TouchDesigner autosave: CrashAutoSave files
Many times, when you get a crashed state, if you look in the project folder you’ll see a new .toe file that has CrashAutoSave in the name. This isn’t a special file, but it is a special process. When you run this file, it will open TouchDesigner but with the whole rendering and processing engines turned off. That means even if you saved your file in a broken state and even just opening it crashes, you can open the CrashAutoSave project and look around the network, maybe delete new operators you recently added or bypass them so they don’t try to do things when you start the project. Then what you can do is save the CrashAutoSave project and it will automatically create a new numbered save of your original project (as if you had hit save in your original project), so that you can close TouchDesigner and try to open the new save that you just made of your regular project (with all the rendering and processing turned on). This can be a fantastic way to recover your work because even better than auto-saves that other apps have, this will be the state of the project right from the moment of the crash.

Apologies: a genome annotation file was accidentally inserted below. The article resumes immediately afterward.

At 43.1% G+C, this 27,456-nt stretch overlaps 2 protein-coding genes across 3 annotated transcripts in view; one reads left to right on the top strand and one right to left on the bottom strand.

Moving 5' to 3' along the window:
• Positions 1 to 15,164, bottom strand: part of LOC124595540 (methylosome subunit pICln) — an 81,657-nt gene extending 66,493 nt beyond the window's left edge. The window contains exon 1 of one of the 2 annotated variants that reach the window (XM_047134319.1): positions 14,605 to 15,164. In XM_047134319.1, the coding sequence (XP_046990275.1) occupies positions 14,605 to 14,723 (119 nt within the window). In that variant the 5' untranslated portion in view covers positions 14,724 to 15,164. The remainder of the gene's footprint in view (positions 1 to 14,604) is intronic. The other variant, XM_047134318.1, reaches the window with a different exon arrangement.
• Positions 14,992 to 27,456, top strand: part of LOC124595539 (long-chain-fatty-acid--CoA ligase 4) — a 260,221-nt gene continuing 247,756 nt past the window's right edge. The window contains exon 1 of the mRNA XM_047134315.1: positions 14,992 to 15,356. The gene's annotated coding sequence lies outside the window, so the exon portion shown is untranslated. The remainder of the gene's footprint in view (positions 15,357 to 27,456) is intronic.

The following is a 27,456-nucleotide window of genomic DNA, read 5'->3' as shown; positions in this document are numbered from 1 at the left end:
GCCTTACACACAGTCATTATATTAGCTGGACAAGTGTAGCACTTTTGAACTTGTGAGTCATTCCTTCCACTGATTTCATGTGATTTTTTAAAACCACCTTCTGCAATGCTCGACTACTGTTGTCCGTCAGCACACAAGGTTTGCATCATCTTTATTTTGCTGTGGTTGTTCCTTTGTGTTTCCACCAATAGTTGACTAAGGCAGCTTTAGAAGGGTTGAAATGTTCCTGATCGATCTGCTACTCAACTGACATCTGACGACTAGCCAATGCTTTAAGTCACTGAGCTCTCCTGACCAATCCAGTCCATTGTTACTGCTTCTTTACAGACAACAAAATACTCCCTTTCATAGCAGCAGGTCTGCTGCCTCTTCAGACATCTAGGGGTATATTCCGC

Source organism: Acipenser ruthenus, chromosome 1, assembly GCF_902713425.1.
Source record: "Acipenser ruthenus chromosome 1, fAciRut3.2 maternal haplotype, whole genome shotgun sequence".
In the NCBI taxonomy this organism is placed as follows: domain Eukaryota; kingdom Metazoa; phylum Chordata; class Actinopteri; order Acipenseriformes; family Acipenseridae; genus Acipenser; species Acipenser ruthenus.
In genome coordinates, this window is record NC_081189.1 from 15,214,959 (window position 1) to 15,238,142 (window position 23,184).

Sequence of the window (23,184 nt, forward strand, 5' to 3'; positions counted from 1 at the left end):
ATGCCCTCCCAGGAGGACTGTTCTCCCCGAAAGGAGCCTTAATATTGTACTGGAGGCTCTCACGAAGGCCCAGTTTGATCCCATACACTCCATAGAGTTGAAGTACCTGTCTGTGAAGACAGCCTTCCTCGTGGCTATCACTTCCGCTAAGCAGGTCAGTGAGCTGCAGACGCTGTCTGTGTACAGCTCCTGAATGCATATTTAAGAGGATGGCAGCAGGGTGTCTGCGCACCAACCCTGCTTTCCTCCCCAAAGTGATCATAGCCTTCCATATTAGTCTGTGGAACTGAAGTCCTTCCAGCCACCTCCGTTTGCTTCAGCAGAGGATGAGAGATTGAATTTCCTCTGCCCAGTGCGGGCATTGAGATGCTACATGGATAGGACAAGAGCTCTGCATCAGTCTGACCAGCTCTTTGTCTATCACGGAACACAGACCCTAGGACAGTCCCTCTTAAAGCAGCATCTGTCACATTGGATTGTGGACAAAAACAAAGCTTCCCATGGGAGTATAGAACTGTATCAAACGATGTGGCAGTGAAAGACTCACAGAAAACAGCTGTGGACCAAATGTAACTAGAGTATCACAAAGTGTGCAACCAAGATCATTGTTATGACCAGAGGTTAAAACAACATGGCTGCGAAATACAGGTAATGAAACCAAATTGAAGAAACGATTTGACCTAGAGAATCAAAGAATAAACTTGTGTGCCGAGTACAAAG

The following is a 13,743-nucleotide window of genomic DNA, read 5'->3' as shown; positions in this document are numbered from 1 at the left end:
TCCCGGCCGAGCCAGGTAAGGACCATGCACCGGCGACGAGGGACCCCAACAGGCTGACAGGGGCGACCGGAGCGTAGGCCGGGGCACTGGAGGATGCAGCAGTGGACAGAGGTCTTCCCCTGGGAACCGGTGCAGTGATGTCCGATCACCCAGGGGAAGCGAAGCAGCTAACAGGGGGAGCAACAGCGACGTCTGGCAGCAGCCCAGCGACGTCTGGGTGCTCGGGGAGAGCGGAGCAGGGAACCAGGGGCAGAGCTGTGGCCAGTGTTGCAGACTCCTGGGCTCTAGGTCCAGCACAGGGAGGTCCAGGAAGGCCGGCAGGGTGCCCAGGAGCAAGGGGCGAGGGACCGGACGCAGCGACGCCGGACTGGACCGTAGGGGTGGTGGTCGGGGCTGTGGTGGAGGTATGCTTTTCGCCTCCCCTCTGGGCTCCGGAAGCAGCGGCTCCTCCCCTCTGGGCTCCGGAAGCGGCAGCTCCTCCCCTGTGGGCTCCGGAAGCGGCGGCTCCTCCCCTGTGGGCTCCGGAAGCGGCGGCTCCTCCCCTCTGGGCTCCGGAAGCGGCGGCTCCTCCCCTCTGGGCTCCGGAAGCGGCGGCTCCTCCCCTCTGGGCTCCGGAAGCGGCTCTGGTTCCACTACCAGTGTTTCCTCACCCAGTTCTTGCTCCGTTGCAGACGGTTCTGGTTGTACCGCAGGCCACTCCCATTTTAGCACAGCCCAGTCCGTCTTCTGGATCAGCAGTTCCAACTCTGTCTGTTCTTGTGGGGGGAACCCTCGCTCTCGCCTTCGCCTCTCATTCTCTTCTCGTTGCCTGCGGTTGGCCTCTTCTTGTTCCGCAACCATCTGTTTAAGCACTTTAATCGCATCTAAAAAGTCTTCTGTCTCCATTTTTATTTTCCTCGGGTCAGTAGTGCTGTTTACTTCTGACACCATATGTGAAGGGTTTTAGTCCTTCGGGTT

Secret crash state
This is the real magic. The mother of all secret TouchDesigner pro voodoo dark magic secrets. You can make any project file open up in the CrashAutoSave state. You don’t need to wait for TouchDesigner to crash and make one for you. Even if you have a perfectly good project file but for some reason it’s getting locked up, or you can’t access the UI, or for any reason you want to start a project without anything rendering or processing, you can make a copy of your project file and rename it to CrashAutoSave.toe. Then running it will engage in the same process as any other CrashAutoSave project. This can be especially useful in so many cases. I’ve used it to get into projects where I’m locked out of the UI, or when I receive files from sources I don’t particularly trust and want to just look around in the file first before I start running random Python scripts and such on my system. This is something you’ll always want to remember and keep in your back pocket as it can be invaluable in that clutch moment.
Wrap up: TouchDesigner autosave
Whether you’re experiencing hard crashes or soft crashes, knowing what happens at different stages of crashing can be a useful tool in your workflow. Knowing how to use .dmp files, CrashAutoSave files, and even how to make your own CrashAutoSaves are critical parts of any pros workflow in TouchDesigner. Don’t forget that there is still nothing better than making a good practice of saving regularly (and constantly!) and being proactive about making lots of checkpoints. Enjoy!